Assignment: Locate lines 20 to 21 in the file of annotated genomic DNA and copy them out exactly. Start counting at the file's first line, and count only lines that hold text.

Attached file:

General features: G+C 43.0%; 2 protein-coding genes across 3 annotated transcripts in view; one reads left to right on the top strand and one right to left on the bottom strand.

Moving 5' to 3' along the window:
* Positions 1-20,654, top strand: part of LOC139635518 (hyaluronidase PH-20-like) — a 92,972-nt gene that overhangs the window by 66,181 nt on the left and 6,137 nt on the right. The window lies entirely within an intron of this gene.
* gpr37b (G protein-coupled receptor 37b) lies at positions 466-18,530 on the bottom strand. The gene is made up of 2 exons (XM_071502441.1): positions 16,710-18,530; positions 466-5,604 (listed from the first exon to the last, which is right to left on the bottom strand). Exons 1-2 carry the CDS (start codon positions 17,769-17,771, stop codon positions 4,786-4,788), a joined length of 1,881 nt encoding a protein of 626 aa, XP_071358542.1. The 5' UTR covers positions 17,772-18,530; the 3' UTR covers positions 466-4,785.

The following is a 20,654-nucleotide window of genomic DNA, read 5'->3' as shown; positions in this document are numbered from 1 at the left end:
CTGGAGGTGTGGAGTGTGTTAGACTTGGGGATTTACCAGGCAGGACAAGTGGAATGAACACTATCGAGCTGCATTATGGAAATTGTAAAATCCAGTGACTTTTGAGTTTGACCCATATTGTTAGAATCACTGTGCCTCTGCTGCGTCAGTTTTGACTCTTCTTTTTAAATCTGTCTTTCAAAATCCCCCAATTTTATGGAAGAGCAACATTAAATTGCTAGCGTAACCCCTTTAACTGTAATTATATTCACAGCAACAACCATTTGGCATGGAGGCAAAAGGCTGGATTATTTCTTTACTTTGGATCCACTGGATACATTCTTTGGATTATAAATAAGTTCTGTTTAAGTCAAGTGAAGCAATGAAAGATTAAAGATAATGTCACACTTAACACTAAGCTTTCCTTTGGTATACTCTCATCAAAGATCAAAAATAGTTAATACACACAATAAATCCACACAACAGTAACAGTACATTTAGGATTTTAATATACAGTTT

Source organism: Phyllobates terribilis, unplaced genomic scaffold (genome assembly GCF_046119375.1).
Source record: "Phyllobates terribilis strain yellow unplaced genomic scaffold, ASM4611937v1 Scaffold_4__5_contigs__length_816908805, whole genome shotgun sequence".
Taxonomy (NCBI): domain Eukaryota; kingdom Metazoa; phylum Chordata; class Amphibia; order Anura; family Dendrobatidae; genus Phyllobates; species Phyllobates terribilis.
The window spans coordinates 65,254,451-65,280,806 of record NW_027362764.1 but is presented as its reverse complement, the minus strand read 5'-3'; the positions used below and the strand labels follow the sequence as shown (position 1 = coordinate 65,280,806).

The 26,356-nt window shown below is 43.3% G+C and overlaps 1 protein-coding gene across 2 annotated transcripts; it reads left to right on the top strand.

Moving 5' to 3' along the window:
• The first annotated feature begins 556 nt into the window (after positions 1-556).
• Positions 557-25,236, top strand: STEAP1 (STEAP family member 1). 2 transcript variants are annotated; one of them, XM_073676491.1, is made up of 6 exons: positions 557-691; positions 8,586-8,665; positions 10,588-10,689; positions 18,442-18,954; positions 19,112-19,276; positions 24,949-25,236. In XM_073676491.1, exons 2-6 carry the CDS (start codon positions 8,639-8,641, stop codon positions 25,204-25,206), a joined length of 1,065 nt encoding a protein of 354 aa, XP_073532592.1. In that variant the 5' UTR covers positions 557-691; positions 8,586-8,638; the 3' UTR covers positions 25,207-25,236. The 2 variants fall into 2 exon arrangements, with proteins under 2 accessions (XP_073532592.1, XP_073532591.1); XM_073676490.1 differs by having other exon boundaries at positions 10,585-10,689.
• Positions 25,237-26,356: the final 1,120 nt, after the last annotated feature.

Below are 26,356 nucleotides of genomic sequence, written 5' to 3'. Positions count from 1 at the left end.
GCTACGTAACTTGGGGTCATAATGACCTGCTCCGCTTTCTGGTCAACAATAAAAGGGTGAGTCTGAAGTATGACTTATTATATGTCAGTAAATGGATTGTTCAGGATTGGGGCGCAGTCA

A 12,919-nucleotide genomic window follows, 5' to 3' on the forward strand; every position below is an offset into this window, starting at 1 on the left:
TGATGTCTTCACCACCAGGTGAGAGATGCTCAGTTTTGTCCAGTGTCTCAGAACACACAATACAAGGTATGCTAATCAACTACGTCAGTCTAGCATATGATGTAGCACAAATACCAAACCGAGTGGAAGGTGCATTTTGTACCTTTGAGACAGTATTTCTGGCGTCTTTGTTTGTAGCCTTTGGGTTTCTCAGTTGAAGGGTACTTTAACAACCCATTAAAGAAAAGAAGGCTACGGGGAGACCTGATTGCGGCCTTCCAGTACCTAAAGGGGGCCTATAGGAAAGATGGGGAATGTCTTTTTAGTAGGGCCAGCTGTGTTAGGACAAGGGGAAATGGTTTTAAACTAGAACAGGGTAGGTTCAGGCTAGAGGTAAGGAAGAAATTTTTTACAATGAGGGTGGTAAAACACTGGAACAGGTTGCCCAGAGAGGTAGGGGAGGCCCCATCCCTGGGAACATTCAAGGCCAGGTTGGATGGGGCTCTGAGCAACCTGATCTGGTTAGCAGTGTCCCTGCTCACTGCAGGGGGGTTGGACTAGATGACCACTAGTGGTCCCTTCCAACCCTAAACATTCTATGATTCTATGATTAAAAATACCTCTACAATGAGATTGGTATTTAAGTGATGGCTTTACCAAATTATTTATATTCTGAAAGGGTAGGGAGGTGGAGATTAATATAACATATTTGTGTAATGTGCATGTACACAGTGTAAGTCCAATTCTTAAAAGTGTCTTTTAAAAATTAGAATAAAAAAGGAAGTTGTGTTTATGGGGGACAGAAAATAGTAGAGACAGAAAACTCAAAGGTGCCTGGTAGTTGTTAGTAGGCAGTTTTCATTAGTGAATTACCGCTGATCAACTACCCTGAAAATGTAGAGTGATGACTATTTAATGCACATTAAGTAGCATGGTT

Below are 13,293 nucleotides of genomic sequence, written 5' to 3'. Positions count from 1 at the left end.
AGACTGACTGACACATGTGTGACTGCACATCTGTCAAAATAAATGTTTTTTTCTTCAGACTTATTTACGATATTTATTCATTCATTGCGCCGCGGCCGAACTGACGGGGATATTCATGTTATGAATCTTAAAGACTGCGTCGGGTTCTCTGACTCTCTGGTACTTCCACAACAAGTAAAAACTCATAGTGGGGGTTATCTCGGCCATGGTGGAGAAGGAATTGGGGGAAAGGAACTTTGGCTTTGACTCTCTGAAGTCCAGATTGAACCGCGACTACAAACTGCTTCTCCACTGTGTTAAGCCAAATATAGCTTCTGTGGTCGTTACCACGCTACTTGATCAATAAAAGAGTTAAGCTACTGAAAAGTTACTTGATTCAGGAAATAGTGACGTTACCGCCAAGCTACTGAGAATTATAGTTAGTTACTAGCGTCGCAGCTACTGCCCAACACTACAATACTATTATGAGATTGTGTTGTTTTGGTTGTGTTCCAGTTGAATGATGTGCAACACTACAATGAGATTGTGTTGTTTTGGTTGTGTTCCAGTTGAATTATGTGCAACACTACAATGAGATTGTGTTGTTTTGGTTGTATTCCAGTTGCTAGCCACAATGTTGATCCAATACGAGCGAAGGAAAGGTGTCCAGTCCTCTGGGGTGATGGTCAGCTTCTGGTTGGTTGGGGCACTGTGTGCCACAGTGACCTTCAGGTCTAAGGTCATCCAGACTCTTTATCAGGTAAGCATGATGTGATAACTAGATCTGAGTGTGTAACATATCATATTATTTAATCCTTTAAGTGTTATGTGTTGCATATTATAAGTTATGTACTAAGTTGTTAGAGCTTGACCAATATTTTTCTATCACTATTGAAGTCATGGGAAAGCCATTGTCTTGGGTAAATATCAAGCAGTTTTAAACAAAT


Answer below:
Below are 13,293 nucleotides of genomic sequence, written 5' to 3'. Positions count from 1 at the left end.
AGACTGACTGACACATGTGTGACTGCACATCTGTCAAAATAAATGTTTTTTTCTTCAGACTTATTTACGATATTTATTCATTCATTGCGCCGCGGCCGAACTGACGGGGATATTCATGTTATGAATCTTAAAGACTGCGTCGGGTTCTCTGACTCTCTGGTACTTCCACAACAAGTAAAAACTCATAGTGGGGGTTATCTCGGCCATGGTGGAGAAGGAATTGGGGGAAAGGAACTTTGGCTTTGACTCTCTGAAGTCCAGATTGAACCGCGACTACAAACTGCTTCTCCACTGTGTTAAGCCAAATATAGCTTCTGTGGTCGTTACCACGCTACTTGATCAATAAAAGAGTTAAGCTACTGAAAAGTTACTTGATTCAGGAAATAGTGACGTTACCGCCAAGCTACTGAGAATTATAGTTAGTTACTAGCGTCGCAGCTACTGCCCAACACTACAATACTATTATGAGATTGTGTTGTTTTGGTTGTGTTCCAGTTGAATGATGTGCAACACTACAATGAGATTGTGTTGTTTTGGTTGTGTTCCAGTTGAATTATGTGCAACACTACAATGAGATTGTGTTGTTTTGGTTGTATTCCAGTTGCTAGCCACAATGTTGATCCAATACGAGCGAAGGAAAGGTGTCCAGTCCTCTGGGGTGATGGTCAGCTTCTGGTTGGTTGGGGCACTGTGTGCCACAGTGACCTTCAGGTCTAAGGTCATCCAGACTCTTTATCAGGTAAGCATGATGTGATAACTAGATCTGAGTGTGTAACATATCATATTATTTAATCCTTTAAGTGTTATGTGTTGCATATTATAAGTTATGTACTAAGTTGTTAGAGCTTGACCAATATTTTTCTATCACTATTGAAGTCATGGGAAAGCCATTGTCTTGGGTAAATATCAAGCAGTTTTAAACAAAT